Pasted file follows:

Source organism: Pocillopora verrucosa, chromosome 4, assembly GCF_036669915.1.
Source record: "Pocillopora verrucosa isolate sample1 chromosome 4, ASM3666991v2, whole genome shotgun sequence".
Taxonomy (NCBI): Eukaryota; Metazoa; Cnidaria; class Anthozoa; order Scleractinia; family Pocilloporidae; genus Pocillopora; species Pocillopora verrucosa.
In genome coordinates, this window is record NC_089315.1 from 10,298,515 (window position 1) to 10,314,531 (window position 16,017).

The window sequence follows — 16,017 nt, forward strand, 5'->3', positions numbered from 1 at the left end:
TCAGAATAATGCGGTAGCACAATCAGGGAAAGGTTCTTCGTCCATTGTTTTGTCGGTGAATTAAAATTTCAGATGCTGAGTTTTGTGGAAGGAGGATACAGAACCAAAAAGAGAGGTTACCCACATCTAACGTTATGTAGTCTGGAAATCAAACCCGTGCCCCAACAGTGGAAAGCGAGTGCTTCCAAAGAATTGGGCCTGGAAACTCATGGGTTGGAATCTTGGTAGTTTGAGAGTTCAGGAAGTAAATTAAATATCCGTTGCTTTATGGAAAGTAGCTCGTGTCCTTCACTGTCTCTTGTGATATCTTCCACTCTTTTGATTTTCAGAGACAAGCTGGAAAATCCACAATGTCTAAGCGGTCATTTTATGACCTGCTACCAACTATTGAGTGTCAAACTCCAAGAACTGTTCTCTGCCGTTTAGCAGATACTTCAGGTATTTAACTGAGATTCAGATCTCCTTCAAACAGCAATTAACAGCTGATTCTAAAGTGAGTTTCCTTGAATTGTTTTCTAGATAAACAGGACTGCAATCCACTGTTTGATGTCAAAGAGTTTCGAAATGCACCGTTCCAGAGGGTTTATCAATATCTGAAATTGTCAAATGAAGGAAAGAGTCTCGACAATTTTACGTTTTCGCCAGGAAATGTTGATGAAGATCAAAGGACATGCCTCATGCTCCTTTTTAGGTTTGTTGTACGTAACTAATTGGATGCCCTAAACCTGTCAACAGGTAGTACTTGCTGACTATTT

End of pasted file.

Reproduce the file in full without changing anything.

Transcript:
Source organism: Pocillopora verrucosa, chromosome 4, assembly GCF_036669915.1.
Source record: "Pocillopora verrucosa isolate sample1 chromosome 4, ASM3666991v2, whole genome shotgun sequence".
Taxonomy (NCBI): Eukaryota; Metazoa; Cnidaria; class Anthozoa; order Scleractinia; family Pocilloporidae; genus Pocillopora; species Pocillopora verrucosa.
In genome coordinates, this window is record NC_089315.1 from 10,298,515 (window position 1) to 10,314,531 (window position 16,017).

The window sequence follows — 16,017 nt, forward strand, 5'->3', positions numbered from 1 at the left end:
TCAGAATAATGCGGTAGCACAATCAGGGAAAGGTTCTTCGTCCATTGTTTTGTCGGTGAATTAAAATTTCAGATGCTGAGTTTTGTGGAAGGAGGATACAGAACCAAAAAGAGAGGTTACCCACATCTAACGTTATGTAGTCTGGAAATCAAACCCGTGCCCCAACAGTGGAAAGCGAGTGCTTCCAAAGAATTGGGCCTGGAAACTCATGGGTTGGAATCTTGGTAGTTTGAGAGTTCAGGAAGTAAATTAAATATCCGTTGCTTTATGGAAAGTAGCTCGTGTCCTTCACTGTCTCTTGTGATATCTTCCACTCTTTTGATTTTCAGAGACAAGCTGGAAAATCCACAATGTCTAAGCGGTCATTTTATGACCTGCTACCAACTATTGAGTGTCAAACTCCAAGAACTGTTCTCTGCCGTTTAGCAGATACTTCAGGTATTTAACTGAGATTCAGATCTCCTTCAAACAGCAATTAACAGCTGATTCTAAAGTGAGTTTCCTTGAATTGTTTTCTAGATAAACAGGACTGCAATCCACTGTTTGATGTCAAAGAGTTTCGAAATGCACCGTTCCAGAGGGTTTATCAATATCTGAAATTGTCAAATGAAGGAAAGAGTCTCGACAATTTTACGTTTTCGCCAGGAAATGTTGATGAAGATCAAAGGACATGCCTCATGCTCCTTTTTAGGTTTGTTGTACGTAACTAATTGGATGCCCTAAACCTGTCAACAGGTAGTACTTGCTGACTATTT